Keywords

Spheroidal graphite cast iron Wear Palm biodiesel Petroleum diesel Piston ring SEM EDS 

Notes

Acknowledgements

The work presented in this paper was supported by Corrosion Laboratory, College of Engineering, Pune.

Supplementary material

40735_2019_300_MOESM1_ESM.docx (41 kb)
Supplementary material 1 (DOCX 40 kb)

References

  1. 1.
    Sorate KA, Bhale PV (2015) Biodiesel properties and automotive system compatibility issues. Renew Sustain Energy Rev 41:777–798CrossRefGoogle Scholar
  2. 2.
    Fazal MA, Haseeb ASMA, Masjuki HH (2014) A critical review on the tribological compatibility of automotive materials in palm biodiesel. Energy Convers Manag 79:180–186CrossRefGoogle Scholar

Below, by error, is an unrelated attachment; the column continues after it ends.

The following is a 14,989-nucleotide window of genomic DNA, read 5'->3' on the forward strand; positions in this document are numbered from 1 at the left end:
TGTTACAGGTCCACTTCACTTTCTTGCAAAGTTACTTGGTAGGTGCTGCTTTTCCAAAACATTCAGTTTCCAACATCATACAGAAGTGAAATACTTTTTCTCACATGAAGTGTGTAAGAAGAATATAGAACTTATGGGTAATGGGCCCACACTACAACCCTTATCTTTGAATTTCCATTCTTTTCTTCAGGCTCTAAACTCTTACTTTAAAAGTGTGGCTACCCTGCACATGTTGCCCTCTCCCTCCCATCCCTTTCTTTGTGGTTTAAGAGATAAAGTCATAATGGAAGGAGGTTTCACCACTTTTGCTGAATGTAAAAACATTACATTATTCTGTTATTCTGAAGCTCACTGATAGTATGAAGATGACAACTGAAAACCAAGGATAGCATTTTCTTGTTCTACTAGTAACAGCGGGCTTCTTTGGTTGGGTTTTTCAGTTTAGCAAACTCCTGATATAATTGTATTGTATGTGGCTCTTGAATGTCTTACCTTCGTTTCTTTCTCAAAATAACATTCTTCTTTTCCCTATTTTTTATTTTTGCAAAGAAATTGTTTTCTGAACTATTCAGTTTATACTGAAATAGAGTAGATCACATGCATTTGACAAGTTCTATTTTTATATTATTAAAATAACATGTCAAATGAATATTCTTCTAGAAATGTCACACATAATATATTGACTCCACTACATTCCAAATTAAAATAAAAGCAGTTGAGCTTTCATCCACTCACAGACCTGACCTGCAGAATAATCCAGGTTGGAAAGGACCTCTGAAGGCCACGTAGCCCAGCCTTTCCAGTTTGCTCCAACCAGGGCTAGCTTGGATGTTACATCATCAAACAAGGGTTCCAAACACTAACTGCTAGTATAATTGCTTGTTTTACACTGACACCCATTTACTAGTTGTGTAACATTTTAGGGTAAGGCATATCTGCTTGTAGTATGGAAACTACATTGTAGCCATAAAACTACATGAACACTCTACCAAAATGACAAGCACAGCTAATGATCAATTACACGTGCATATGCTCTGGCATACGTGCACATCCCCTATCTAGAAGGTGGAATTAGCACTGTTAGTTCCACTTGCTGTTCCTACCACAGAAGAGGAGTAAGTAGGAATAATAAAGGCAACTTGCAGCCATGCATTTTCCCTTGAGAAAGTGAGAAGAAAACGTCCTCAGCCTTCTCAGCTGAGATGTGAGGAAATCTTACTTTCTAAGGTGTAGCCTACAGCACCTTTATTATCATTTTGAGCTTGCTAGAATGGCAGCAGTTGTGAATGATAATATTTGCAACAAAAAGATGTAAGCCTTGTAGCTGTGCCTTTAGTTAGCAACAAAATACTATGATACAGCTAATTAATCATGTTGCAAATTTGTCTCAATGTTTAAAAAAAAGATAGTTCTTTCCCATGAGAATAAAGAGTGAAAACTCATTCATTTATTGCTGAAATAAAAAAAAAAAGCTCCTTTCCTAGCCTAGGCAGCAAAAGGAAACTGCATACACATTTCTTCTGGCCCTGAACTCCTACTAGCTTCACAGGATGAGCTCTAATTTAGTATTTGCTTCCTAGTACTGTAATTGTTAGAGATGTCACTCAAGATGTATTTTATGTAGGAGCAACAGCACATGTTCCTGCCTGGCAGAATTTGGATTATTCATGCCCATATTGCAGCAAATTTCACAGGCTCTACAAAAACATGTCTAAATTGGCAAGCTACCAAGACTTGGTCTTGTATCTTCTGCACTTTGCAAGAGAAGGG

3. 3.
    Haseeb ASMA, Sia SY, Fazal MA, Masjuki HH (2010) Effect of temperature on tribological properties of palm biodiesel. Energy 35:1460–1464CrossRefGoogle Scholar
  4. 4.
    Shahir SA, Masjuki HH, Kalam MA, Imran A, Fattah R, Sanjid A (2014) Feasibility of diesel-bioethanol blend existing CI engine fuel; An assessment of properties, material compatibility, safety and combustion. Renew Sustain Energy Rev 32:379–395CrossRefGoogle Scholar
  5. 5.
    Fazal MA, Haseeb ASMA, Masjuki HH (2013) Investigation of friction and wear characteristics of palm biodiesel. Energy Convers Manage 67:251–256CrossRefGoogle Scholar
  6. 6.
    Abd El-Aziz Kh, Zohdy Kh, Saber D, Sallam HEM (2015) Wear and corrosion behavior of high-Cr white cast iron alloys in different corrosive media. J Bio- Tribo-Corros 1(25):1–12Google Scholar
  7. 7.